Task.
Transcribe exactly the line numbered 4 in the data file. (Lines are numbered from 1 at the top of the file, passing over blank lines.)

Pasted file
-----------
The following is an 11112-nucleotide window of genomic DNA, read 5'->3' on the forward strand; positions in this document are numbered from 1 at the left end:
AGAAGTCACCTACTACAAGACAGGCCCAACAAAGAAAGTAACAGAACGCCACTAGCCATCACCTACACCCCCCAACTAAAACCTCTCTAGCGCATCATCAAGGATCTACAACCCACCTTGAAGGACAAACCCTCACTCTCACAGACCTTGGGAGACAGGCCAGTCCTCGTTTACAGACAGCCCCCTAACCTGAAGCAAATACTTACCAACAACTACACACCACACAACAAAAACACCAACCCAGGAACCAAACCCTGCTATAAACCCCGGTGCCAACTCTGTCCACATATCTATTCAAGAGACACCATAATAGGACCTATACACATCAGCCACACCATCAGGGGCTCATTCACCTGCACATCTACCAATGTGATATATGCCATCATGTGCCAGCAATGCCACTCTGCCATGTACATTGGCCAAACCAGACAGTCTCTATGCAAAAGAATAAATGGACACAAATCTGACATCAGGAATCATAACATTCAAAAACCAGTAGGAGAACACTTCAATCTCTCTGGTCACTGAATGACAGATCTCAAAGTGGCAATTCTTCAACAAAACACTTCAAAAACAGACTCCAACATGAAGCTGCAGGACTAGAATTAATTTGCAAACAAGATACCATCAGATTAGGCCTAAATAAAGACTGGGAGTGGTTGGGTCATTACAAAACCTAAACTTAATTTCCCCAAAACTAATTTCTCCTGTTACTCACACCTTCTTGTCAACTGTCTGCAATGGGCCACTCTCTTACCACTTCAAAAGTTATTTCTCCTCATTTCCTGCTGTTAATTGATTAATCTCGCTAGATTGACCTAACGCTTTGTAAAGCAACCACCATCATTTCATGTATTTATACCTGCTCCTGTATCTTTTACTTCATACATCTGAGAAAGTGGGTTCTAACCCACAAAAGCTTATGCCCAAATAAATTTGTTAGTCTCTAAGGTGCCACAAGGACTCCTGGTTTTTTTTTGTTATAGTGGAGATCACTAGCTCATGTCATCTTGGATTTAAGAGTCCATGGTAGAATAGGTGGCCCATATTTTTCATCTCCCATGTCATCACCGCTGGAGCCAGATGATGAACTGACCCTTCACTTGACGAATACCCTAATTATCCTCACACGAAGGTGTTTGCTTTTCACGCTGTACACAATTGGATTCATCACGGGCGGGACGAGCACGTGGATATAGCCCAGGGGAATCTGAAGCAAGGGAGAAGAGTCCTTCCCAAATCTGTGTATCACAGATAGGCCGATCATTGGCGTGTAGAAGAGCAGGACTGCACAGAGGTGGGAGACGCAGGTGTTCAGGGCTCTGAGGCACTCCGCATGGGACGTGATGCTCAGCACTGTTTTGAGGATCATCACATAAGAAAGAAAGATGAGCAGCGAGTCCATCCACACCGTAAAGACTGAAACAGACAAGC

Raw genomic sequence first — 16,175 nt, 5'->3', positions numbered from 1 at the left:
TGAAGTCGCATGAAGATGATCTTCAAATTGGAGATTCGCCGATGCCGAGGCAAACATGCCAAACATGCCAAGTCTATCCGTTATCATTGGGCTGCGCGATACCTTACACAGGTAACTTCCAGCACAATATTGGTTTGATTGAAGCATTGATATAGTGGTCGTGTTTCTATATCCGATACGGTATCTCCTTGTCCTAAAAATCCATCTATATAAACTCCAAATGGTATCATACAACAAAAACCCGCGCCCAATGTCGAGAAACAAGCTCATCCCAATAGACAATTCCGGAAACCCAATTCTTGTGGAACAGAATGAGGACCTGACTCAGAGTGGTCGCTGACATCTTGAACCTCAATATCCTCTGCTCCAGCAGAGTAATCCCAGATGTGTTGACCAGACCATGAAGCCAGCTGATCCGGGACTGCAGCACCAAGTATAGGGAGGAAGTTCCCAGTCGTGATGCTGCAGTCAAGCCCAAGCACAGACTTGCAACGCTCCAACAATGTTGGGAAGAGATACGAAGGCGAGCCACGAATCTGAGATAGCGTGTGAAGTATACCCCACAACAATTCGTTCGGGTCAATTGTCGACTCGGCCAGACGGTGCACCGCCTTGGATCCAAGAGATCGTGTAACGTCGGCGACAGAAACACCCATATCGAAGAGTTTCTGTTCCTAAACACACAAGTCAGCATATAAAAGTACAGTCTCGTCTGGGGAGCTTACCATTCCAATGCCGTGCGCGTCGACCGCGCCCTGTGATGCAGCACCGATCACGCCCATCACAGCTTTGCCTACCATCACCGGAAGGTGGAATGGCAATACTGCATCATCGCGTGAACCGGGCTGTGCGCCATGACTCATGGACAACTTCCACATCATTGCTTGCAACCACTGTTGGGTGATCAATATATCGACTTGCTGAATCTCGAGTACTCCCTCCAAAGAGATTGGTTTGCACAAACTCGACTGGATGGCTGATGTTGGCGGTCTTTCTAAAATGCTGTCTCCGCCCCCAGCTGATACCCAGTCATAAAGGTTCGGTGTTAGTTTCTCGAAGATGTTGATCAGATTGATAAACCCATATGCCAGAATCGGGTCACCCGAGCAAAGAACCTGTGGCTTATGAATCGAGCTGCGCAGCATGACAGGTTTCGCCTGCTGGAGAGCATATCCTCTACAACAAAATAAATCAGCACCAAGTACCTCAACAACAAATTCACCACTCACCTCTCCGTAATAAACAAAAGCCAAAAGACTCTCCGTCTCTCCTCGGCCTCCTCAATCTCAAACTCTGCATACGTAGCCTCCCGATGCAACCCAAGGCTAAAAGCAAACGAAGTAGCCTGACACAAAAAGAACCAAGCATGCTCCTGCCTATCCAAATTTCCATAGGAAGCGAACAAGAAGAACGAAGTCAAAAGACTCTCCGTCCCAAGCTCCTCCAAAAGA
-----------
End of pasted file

TGAAGTCGCATGAAGATGATCTTCAAATTGGAGATTCGCCGATGCCGAGGCAAACATGCCAAACATGCCAAGTCTATCCGTTATCATTGGGCTGCGCGATACCTTACACAGGTAACTTCCAGCACAATATTGGTTTGATTGAAGCATTGATATAGTGGTCGTGTTTCTATATCCGATACGGTATCTCCTTGTCCTAAAAATCCATCTATATAAACTCCAAATGGTATCATACAACAAAAACCCGCGCCCAATGTCGAGAAACAAGCTCATCCCAATAGACAATTCCGGAAACCCAATTCTTGTGGAACAGAATGAGGACCTGACTCAGAGTGGTCGCTGACATCTTGAACCTCAATATCCTCTGCTCCAGCAGAGTAATCCCAGATGTGTTGACCAGACCATGAAGCCAGCTGATCCGGGACTGCAGCACCAAGTATAGGGAGGAAGTTCCCAGTCGTGATGCTGCAGTCAAGCCCAAGCACAGACTTGCAACGCTCCAACAATGTTGGGAAGAGATACGAAGGCGAGCCACGAATCTGAGATAGCGTGTGAAGTATACCCCACAACAATTCGTTCGGGTCAATTGTCGACTCGGCCAGACGGTGCACCGCCTTGGATCCAAGAGATCGTGTAACGTCGGCGACAGAAACACCCATATCGAAGAGTTTCTGTTCCTAAACACACAAGTCAGCATATAAAAGTACAGTCTCGTCTGGGGAGCTTACCATTCCAATGCCGTGCGCGTCGACCGCGCCCTGTGATGCAGCACCGATCACGCCCATCACAGCTTTGCCTACCATCACCGGAAGGTGGAATGGCAATACTGCATCATCGCGTGAACCGGGCTGTGCGCCATGACTCATGGACAACTTCCACATCATTGCTTGCAACCACTGTTGGGTGATCAATATATCGACTTGCTGAATCTCGAGTACTCCCTCCAAAGAGATTGGTTTGCACAAACTCGACTGGATGGCTGATGTTGGCGGTCTTTCTAAAATGCTGTCTCCGCCCCCAGCTGATACCCAGTCATAAAGGTTCGGTGTTAGTTTCTCGAAGATGTTGATCAGATTGATAAACCCATATGCCAGAATCGGGTCACCCGAGCAAAGAACCTGTGGCTTATGAATCGAGCTGCGCAGCATGACAGGTTTCGCCTGCTGGAGAGCATATCCTCTACAACAAAATAAATCAGCACCAAGTACCTCAACAACAAATTCACCACTCACCTCTCCGTAATAAACAAAAGCCAAAAGACTCTCCGTCTCTCCTCGGCCTCCTCAATCTCAAACTCTGCATACGTAGCCTCCCGATGCAACCCAAGGCTAAAAGCAAACGAAGTAGCCTGACACAAAAAGAACCAAGCATGCTCCTGCCTATCCAAATTTCCATAGGAAGCGAACAAGAAGAACGAAGTCAAAAGACTCTCCGTCCCAAGCTCCTCCAAAAGA